“We experienced a cost-saving project on an HDPE bottle by changing the polymer grade.”
“We reduced the structure from 1.25 mil to 70 ga, which resulted in a net savings of $1.5 million per year.”
“A switch from a 38-mm closure to a 28-mm closure finish saved more than $350 million.”
It doesn’t take saving millions of dollars to be a victory, as this testimonial illustrates: “For one of our products, a lip balm in a tube, I ordered more tubes from an online supplier and found a tray that loads the tubes for filling and helps reduce product loss. This small piece of ‘equipment’ cost about $10, but saves us a lot of time and money by reducing waste.”
Then there was advice that is just good advice no matter what the savings happen to be:
• Slow the line to the design speed. Our result? Efficiencies went sky high!
• I have learned that once we have good product, even small changes could mean big problems, so we need to be very careful with the design and its specifications. An example is that if you switch one approved raw material for another approved raw material, you may face problems.
• Never assume anything, and take the time to test when possible. The best shipping trial advice is to over-package to start; you can always reduce the materials later.
• Equipment may only produce X number of packs per minute, but how they present those products to downstream equipment can have a huge impact on productivity.
The lighter side
I personally got a kick out of some of the responses, and I’m guessing you will, too:
• We have probably had many eureka moments over the years, but I cannot identify one.
• I subscribe to the work principles to “keep it simple stupid” and “less is more,” learned from others not using these two principles!
• Marketing will change the package until you tell them they no longer can (known as MISS—Marketing-Induced Stress Syndrome).
• Not everyone holds the correct title—most work below their credentials. I know this sounds negative, but the reality is that keeping this in the back of my mind helps me understand why people act as they do.
• High quality, low price, and fast turnaround never meet. You can pick any two of these but if you try to obtain all three, you will fail.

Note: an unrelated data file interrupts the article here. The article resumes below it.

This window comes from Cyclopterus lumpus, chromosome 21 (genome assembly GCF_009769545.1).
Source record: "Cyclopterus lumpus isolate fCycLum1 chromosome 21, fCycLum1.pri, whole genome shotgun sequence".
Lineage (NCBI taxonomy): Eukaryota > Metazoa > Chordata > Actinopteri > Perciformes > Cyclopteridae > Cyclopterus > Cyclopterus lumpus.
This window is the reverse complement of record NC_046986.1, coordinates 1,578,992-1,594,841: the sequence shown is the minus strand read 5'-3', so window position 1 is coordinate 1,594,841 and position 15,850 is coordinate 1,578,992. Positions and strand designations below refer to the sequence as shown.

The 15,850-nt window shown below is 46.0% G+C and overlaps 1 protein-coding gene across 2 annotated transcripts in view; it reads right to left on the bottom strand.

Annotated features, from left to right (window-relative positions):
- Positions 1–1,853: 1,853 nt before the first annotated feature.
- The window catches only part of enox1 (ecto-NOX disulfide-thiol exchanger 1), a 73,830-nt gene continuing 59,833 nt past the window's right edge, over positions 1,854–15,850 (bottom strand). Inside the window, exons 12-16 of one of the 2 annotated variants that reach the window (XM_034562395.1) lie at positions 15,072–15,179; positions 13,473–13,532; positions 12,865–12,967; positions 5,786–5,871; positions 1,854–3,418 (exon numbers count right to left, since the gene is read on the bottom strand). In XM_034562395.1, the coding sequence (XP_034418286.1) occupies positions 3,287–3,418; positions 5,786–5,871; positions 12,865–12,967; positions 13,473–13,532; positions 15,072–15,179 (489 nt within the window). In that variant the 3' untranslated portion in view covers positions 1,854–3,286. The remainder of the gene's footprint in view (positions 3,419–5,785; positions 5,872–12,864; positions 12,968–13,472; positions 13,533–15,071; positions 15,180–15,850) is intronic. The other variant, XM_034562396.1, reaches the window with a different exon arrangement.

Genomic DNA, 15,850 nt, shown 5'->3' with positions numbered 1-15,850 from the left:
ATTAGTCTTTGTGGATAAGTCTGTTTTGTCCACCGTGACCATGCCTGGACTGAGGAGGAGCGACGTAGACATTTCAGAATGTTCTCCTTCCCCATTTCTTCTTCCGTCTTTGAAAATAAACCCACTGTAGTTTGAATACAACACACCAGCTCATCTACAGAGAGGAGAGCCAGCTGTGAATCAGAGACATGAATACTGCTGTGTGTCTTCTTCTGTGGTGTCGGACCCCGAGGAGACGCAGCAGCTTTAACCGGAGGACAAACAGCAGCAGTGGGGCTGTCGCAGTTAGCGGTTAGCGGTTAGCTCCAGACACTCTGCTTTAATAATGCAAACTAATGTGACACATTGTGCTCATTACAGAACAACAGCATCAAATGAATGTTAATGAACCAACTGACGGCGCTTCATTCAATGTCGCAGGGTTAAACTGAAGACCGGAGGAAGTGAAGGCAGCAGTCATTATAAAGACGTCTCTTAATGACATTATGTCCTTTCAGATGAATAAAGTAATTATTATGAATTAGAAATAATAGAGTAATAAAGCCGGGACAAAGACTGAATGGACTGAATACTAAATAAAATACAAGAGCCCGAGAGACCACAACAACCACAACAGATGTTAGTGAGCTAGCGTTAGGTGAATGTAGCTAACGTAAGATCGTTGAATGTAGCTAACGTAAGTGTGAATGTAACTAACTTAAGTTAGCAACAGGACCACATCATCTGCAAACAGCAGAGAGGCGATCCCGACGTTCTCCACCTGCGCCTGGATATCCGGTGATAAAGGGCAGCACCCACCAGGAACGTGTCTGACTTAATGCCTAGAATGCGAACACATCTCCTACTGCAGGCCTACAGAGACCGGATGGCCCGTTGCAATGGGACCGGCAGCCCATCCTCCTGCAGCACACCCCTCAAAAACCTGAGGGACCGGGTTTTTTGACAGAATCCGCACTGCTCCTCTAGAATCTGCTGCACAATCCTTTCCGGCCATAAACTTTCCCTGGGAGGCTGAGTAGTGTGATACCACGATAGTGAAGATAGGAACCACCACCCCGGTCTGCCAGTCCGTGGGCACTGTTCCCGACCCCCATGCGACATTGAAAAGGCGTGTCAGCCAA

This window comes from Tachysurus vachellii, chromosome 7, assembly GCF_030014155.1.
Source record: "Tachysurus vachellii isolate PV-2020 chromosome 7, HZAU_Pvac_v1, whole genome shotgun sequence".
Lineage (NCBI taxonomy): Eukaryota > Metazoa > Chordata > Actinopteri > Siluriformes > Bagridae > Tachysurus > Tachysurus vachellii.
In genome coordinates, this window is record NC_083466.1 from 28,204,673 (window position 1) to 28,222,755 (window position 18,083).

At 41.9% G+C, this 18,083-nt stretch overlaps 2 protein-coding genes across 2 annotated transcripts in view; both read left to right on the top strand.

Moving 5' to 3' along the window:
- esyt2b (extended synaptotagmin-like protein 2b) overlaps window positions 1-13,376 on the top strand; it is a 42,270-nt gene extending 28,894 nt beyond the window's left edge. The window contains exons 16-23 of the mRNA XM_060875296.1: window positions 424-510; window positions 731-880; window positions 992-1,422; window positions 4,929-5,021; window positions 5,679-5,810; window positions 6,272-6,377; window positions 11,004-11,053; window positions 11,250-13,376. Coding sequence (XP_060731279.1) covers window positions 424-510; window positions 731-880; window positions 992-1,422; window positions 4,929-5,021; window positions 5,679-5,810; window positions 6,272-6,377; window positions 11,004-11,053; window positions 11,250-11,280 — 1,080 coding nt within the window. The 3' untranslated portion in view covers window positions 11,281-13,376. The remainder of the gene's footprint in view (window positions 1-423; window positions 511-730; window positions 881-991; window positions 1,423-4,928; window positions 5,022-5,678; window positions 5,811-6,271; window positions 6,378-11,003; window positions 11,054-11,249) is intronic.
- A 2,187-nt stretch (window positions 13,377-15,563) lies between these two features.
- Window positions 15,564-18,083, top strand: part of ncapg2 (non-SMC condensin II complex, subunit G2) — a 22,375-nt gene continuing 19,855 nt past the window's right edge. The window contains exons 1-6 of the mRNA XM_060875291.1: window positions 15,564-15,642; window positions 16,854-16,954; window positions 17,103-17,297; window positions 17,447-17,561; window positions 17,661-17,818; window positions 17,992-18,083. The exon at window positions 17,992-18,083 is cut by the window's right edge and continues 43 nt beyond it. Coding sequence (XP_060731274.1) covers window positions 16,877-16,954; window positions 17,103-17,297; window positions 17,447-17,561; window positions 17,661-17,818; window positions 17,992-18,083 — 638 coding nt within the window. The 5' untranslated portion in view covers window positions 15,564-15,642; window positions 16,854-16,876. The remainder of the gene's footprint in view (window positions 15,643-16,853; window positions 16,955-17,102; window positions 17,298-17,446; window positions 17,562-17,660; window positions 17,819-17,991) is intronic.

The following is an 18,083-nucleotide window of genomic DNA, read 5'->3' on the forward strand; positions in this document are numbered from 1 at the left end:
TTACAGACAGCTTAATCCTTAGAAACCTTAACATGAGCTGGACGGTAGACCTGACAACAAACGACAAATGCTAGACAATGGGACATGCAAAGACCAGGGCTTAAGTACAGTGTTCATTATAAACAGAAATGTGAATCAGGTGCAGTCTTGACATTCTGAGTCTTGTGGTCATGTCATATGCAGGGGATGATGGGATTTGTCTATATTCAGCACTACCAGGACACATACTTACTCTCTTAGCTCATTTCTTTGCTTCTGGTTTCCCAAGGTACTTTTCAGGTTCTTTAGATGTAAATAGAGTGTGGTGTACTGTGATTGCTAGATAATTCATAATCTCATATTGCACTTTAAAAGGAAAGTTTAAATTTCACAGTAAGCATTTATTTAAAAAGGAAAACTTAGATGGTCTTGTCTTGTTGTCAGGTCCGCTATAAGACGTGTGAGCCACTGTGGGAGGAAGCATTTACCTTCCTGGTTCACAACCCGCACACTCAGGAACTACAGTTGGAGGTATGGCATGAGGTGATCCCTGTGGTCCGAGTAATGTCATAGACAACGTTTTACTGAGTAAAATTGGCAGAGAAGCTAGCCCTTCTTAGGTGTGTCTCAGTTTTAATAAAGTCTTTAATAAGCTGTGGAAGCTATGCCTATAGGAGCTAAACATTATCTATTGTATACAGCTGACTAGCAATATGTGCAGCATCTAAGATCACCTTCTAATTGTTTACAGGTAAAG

• I learned that there are many ways to solve a problem, but only one best way. The trick is that you never know if you’re using the best solution, so keep looking.
Here is one that as an editor I greatly appreciate: There is no such thing as proofreading too many times.
It is often possible to determine who among our survey takers are optimists and who are pessimists. What would you make of this one: “Eureka moments are rare and in fact may be an illusion. Most eureka moments come as a result of fatigue after a lot of hard work.”
Sometimes separate survey responses work in tandem very well, like these examples:
1. Think of cutting labor by getting a simpler-to-pack packaging that might cost a little more money, but saves labor in the long run.
2. Labor is the key component in any packaging line.
You must also adapt any advice to your particular situation because what works for one may not work for another. One person noted that his company improved its production by rearranging the machines from a straight-line layout to a U-shaped layout. Contrast that reply with this reply: “I experienced a eureka moment when we decided to put all of our packers on an I-shaped line instead of U-shaped line.”
Some painted a picture with words, as this example shows: “A packaging line flows like a garden hose; if you constrict the flow of product, the pressure upstream begins to build and the downstream is starved. Due to this effect, accumulation is very important to keep flow going.”
Then there are these nuggets:
• A package redesign takes longer than your management will be willing to schedule for you.
• One important lesson I have learned is to make sure you have the correct size of the contents before making the package.
• A well-structured company will prevent everyone from reinventing the wheel over and over again.
Then there were those who emphasized their point with exclamation points (!):
• Be careful!
• Never give in!
• Assume nothing, check once, twice, thrice!
• Do not transport air!!
• Test, test, and retest!
One reminded us that experience is the best teacher, bar none: “There is nothing that replaces on-the-job experience. No college education, no tradeshow seminars, no trade magazines or the like. Experience, experience, experience.”
In conclusion, this respondent may have captured it best: “The need for innovation never stops. The packaging for many different products is called upon to do more beyond protecting the product on its way to market. Such as keeping children out, and making it easier for seniors to get in; ensuring the product inside is authentic by making it unprofitable or impossible for counterfeiters to replicate; selling the product by attracting the buyer; serving as a cooking vessel; serving as a handy dispenser; protecting against exposure; and for doing all these essential jobs at a reasonable cost—and with minimal impact on the environment.”
Whew, that’s asking a lot from packaging, vendors, and packagers. It is also why we will all continue to adapt, and to learn from our successes, our failures, and from each other.